Hi Japan Travel Blog | Chapter 3

r.j. kushner
5 min readMar 14, 2024


Our first morning in Kyoto we got on a tourbus and met our guide, who told us to call him Josh. He distributed little machines and headphones to everyone and said he’d be communicating to us through them. The scary thing is I’ve started to hear Josh in my head even without the earphones.

Kyoto is a smaller city compared with Tokyo and there is a lot of history and nature. We drove to a famous aristocratic family’s former country residence, Kinkaku-ji Temple, which is made of pure gold. Yes, sure, but is it in a walkable neighborhood?

Our group followed Josh’s blue tour guide flag to the entrance of the property. “Don’t use the toilet here,” Josh said quietly in the headphones. “There will be a toilet inside if you cannot be patient.”

Josh said we were lucky that it was what is known as a “shiny day” in Kyoto, with plenty of sun in which to admire the golden pavilion. He also said we couldn’t bring ice cream on the bus or the bus driver would scream.

From there we traveled to Arashiyama, which has a bamboo forest. There was a fountain with three satisfied looking frog statues in it and people were throwing coins into a divot in the center. The guy before me got a bullseye to much applause. I missed by a large margin and the audience was pretty quiet. Would have preferred boos.

We ate yuba udon noodles at a vegetarian restaurant. I checked my phone at the table for Oscar updates and accidentally yelled, “Oppenheimer won!” which I realize now may be an insensitive thing to suddenly exclaim without context.

After lunch, back to the bus for another temple, Kiyomizu-dera Temple, the biggest one yet. We climbed a steep, crowded hill filled with shops to get to it.

The temple had a shrine with three stone “pipes” that trickled water straight out from the mountain. Josh said you were supposed to pick one of the streams and make a wish, then drink the water and wash your hands in it. One of the streams wished for a happy love life, one was for long life and one was for academic success.

We waited in line for around 15 minutes and when we got to the spot realized the streams weren’t marked which was which. My only hope is that I didn’t end up wishing for academic success. I feel I’m the type who’d see little consolation in dying young and loveless but finding out I passed algebra II.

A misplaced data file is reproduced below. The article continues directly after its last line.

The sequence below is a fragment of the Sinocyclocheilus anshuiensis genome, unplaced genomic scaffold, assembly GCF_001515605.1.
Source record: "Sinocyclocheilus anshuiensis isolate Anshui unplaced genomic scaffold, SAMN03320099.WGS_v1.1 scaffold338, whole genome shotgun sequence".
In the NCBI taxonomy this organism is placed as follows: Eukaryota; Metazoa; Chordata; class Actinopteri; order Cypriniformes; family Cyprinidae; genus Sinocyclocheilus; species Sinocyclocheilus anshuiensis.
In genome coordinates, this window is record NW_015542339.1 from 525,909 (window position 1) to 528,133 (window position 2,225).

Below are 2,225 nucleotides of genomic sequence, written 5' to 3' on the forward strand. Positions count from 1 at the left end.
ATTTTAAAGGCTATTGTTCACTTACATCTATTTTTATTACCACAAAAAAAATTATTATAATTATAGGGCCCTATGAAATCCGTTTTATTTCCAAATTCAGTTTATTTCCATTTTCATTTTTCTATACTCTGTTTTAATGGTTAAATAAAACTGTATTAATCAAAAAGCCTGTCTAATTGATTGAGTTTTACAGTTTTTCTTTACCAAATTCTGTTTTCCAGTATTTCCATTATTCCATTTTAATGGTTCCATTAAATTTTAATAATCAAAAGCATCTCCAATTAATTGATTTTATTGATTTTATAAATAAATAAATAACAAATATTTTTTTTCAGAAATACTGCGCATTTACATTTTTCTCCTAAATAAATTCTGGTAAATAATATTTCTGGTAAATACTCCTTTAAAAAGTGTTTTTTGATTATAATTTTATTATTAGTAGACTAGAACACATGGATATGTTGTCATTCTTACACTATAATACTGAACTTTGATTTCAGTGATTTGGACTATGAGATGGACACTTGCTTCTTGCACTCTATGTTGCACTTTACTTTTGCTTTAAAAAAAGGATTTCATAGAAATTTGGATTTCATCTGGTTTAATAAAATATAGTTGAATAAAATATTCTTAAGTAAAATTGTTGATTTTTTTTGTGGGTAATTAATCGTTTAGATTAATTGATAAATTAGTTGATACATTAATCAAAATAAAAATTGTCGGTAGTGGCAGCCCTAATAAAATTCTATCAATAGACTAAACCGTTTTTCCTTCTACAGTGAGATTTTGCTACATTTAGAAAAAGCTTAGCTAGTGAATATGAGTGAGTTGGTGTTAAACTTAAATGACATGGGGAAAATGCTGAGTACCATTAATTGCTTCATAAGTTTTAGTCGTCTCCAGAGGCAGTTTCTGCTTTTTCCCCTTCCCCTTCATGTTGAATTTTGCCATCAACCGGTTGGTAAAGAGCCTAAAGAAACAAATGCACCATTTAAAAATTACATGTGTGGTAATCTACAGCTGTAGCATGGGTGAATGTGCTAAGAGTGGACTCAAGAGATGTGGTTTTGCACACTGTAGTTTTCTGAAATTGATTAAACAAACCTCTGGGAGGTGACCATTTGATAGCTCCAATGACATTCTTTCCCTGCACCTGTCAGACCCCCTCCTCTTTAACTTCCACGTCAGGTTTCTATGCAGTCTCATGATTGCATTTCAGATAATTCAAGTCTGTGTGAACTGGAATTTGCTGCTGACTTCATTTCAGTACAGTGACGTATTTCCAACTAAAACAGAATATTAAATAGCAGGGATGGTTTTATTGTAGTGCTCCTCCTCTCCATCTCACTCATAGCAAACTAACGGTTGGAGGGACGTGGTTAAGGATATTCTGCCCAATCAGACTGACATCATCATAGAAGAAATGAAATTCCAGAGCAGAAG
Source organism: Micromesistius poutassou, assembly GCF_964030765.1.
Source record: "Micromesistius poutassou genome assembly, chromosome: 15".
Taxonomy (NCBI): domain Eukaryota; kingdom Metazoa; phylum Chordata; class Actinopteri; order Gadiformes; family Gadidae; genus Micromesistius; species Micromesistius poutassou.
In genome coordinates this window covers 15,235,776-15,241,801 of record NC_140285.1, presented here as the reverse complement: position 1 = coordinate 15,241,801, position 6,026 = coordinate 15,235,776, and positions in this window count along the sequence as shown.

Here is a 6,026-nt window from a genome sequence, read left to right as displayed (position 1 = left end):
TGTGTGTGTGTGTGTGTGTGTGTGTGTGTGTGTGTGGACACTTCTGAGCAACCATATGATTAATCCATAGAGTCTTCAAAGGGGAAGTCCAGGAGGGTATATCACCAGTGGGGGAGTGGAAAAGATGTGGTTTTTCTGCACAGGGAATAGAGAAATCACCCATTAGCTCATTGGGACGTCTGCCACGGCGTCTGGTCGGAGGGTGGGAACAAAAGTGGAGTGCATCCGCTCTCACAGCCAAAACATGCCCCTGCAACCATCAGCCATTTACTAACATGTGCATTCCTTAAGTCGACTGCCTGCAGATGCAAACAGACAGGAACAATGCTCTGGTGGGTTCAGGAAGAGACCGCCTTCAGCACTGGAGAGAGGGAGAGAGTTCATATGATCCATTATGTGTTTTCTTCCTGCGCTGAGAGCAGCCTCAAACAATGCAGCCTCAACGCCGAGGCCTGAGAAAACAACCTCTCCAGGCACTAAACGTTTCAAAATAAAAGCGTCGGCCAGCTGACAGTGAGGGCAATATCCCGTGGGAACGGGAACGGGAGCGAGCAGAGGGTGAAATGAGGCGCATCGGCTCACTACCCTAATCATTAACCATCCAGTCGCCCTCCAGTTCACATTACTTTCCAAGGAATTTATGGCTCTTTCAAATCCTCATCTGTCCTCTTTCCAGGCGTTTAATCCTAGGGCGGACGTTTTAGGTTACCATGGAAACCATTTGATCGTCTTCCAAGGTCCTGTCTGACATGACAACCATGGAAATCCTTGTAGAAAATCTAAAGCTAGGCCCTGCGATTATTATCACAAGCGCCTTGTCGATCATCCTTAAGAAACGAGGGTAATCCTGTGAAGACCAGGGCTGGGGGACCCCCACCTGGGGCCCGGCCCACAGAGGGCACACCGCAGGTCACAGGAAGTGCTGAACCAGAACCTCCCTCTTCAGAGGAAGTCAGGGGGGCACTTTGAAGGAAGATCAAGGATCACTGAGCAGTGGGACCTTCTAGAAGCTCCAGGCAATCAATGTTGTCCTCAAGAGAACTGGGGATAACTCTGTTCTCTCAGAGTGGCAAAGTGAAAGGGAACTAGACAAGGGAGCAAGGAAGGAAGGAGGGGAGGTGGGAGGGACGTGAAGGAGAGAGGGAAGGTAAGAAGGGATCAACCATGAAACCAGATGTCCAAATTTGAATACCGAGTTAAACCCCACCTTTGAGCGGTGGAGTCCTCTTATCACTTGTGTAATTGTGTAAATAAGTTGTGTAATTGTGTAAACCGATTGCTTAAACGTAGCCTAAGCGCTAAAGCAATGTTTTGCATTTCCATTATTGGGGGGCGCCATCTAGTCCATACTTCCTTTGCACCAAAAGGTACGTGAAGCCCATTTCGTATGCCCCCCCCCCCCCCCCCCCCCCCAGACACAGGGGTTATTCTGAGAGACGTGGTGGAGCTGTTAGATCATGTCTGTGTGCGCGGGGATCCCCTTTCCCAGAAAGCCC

Dinner was held at a wedding venue, and afterword a big group walked 20 minutes or so to a street with a bunch of bars. It was chilly but great to see the city at night. The streets were so clean that you could probably eat off them if you were some kind of weirdo and into that kind of thing.

We walked a little further than the rest of the group and accidentally ended up in the geisha district. It was filled with impeccably dressed bouncers, who stood in front of the clubs with angry faces and small cigarettes in the corners of their mouths.

At one point, a random drunk man put his arm around me and said, “You’re cool.” He walked away before I had time to tell him the truth.

We turned around and stopped in a karaoke bar. I had one beer and Nhi told me to sing “Have You Ever Seen the Rain?” and, unfortunately, I did.

When we left the bartender clapped and sang into the microphone, “Seeeee youuu tomorrowwwwwww.”

It rained all the next morning so we walked to a big shopping mall next door to our hotel. I bought three sweaters and tried on exactly two porkpie hats. This country is changing me.

We took two trains to another noodle place for lunch, then walked to Kyoto Shinkyogoku Shopping Street, huge market that’s sort of half inside, half outside. There were four stores dedicated entirely to gum ball machines. We tried one and won a little Princess Peach car. Not bad. We also bought chopsticks.

Later, a friend asked if I wanted to place my bare feet in a tank full of fish that would eat my dead skin. Anywhere else I would have considered this a description of one of Dante’s levels of hell. I don’t even take my socks off in my apartment. But here, with a belly full of udon and a Princess Peach toy in my pocket, I said “yes.”

The chalkboard sign outside claimed this experience was “relaxing,” but I have never been more stressed in my life. I was instructed to take my shoes off then walked to a raised platform with a bamboo mat and wiped my bare feet with a sanitary napkin. Then I rolled up my jeans, sat down and slowly lowered my feet into a narrow tank as the employee started a timer for 10 minutes.

My hands, teeth and butt cheeks shut like a car door as tiny fish swarmed to my pale offerings. If they were little needles poking me I think it would have been less intimidating, but something about the fish having brains and making such choices made me squirm.

The people next to us sat serenely taking it all in. I held my head and winced like a man getting stitches. The fish congregated mostly around my ankles. A lot of the fish were pretty into it (not to brag). But the few times I glanced down, I could tell some were just going through the motions.

I managed to last all 10 minutes and when time was up I was given a towel and dried off my feet. The staff all came out and bowed and thanked us. I thanked them back and walked away to eat ramen, about ready to kiss the dry, fishless streets of Kyoto.



r.j. kushner

Dubbed by the New York Times as “all out of free articles this month.”